by Rick Pender
Posted In: Theater
at 08:05 AM | Permalink
There are several good productions onstage around town — check out CityBeat coverage of Hands on a Hardbody (a musical at ETC), The Great Gatsby (a classic American novel adapted for the stage at Cincy Shakes), Sherlock Holmes and the Adventure of the Suicide Club (a new adventure for the great detective at the Cincinnati Playhouse) and Tennessee Williams' prize-winning A Streetcar Named Desire (at the Covedale)
— but if you've seen those, you have other choices for onstage
entertainment. Here are three suggestions for shows a little more off
the beaten path:Local actor/director/writer Kevin Crowley has written a play called The Riverside,
rooted in Cincinnati (Crowley is a member of a family that's lived
locally for generations) and getting a production — he's directing it,
too — at Clifton Performance Theatre, just west of the Clifton/Ludlow
business district (404 Ludlow). It's set in an imaginary (or rather an
imagined) bar called the Riverside, where a bunch of folks in 1989 are
following the Pete Rose case about gambling that eventually got him
banned from baseball. But there's a lot more happening — like protests
in Tiananmen Square and the fall of the Berlin Wall. In
CPT's tiny space is filled up with a lot of talent — Michael Shooner,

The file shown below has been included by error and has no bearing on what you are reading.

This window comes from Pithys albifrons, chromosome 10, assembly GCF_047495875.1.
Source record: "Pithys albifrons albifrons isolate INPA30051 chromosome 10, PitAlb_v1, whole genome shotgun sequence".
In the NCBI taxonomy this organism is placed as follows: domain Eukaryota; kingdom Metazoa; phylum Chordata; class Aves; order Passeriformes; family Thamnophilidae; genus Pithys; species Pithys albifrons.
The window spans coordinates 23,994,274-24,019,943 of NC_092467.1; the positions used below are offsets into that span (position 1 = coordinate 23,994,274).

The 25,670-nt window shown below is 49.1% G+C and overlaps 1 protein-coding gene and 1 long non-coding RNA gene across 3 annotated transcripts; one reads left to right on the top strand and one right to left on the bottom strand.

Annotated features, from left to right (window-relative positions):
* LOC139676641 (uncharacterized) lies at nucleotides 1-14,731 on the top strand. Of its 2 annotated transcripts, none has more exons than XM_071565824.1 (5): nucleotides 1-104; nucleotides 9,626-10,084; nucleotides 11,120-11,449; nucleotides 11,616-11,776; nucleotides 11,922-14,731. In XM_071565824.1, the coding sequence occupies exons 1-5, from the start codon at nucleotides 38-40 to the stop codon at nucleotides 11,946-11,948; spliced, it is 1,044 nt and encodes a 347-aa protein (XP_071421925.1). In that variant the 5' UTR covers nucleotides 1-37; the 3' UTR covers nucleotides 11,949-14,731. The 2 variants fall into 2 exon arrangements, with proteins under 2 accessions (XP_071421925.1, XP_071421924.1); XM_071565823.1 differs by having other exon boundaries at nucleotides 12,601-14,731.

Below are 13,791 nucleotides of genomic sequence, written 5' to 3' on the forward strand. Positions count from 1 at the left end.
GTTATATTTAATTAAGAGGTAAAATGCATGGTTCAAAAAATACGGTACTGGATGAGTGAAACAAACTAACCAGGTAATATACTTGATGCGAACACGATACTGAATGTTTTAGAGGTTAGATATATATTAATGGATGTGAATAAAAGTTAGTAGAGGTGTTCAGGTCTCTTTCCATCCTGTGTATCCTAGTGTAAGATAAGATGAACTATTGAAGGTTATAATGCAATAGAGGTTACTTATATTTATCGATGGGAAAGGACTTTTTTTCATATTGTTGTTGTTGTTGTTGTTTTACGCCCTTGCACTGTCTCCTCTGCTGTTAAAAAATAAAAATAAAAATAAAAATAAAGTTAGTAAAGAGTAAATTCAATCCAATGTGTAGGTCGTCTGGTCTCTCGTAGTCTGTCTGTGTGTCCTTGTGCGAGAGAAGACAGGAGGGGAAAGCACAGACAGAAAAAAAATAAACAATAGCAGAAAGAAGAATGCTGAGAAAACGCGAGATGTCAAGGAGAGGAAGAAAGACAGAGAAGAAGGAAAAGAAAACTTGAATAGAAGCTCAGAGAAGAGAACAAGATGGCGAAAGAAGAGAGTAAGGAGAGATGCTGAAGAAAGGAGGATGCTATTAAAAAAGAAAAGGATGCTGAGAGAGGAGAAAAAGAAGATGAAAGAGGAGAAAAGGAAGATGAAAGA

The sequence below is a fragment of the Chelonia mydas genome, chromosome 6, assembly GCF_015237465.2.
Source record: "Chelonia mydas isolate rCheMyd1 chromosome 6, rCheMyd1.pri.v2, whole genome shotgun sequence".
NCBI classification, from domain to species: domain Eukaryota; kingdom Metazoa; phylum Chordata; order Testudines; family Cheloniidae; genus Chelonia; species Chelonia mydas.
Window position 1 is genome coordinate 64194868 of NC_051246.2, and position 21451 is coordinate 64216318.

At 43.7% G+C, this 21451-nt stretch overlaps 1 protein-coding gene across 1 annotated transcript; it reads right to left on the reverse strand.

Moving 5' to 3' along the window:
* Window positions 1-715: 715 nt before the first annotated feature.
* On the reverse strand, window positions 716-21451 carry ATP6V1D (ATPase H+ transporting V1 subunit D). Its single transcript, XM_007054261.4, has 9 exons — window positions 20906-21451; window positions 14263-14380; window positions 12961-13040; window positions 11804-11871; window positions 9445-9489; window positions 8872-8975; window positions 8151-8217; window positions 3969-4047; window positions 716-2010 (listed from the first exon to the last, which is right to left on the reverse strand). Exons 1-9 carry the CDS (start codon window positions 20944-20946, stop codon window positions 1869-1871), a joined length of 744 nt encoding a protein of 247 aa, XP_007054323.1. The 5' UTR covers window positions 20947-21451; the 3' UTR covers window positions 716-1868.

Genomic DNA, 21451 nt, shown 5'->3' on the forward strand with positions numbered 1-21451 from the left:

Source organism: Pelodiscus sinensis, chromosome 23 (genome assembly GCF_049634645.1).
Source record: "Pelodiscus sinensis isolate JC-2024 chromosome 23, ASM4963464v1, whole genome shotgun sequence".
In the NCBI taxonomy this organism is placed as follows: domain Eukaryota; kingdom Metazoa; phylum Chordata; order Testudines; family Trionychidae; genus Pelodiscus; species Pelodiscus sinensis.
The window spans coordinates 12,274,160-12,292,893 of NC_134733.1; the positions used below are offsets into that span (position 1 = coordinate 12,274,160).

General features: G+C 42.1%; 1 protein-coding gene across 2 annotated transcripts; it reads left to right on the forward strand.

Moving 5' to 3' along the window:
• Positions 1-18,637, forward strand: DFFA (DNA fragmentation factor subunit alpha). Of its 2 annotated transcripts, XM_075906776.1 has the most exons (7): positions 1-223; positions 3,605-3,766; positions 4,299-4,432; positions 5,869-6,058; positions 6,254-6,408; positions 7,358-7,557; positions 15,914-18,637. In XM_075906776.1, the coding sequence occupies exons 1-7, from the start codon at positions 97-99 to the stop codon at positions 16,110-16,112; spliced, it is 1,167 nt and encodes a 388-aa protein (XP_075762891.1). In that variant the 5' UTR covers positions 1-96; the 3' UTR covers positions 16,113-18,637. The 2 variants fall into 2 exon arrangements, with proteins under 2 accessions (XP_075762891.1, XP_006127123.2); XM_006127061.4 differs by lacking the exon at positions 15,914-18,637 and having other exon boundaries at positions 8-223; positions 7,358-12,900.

Daniel Britt, Buz Davis, Mike Dennis, Mindy Heithaus, Reggie Willis,
Mark Bowen, MaryKate Moran, Gary McGurk, Pete Wood, Cathy Springfield
and Paul Morris — playing folks who hang out and argue about what's
going on. I haven't caught this one yet, but everyone who has says it's
worth seeing. Through Sept. 27. Tickets ($25): https://cpt.tixato/com/buyCommunity theater company Showbiz Players is staging the musical Reefer Madness at the Carnegie in Covington. It opens tonight (and runs through Sept. 28).
This tongue-in-cheek show was inspired by a very serious film from 1936
designed to inspire fear and loathing when clean-cut kids fall prey to
marijuana. The producers "warn" that it contains adult humor, religious
parody and drug use — and note that it will go "straight to your head."
Should be a lot of fun for those mature enough to get the jokes ...
Tickets ($19.50-$22.50): 859-957-1940Side by Side by Sondheim was the first musical revue created using songs by the guy who wrote the music and lyrics for shows including Company, A Funny Thing Happened on the Way to the Forum, Gypsy and A Little Night Music. That was in 1976 in London, but the tunes are just as fresh and vibrant today as they were nearly four decades ago. Middletown Lyric Theatre is presenting this collection of 25 numbers for two weekends (tonight and tomorrow, as well as Sept. 26-27) — using seven singers and two pianists. Tickets ($15): 513-425-7140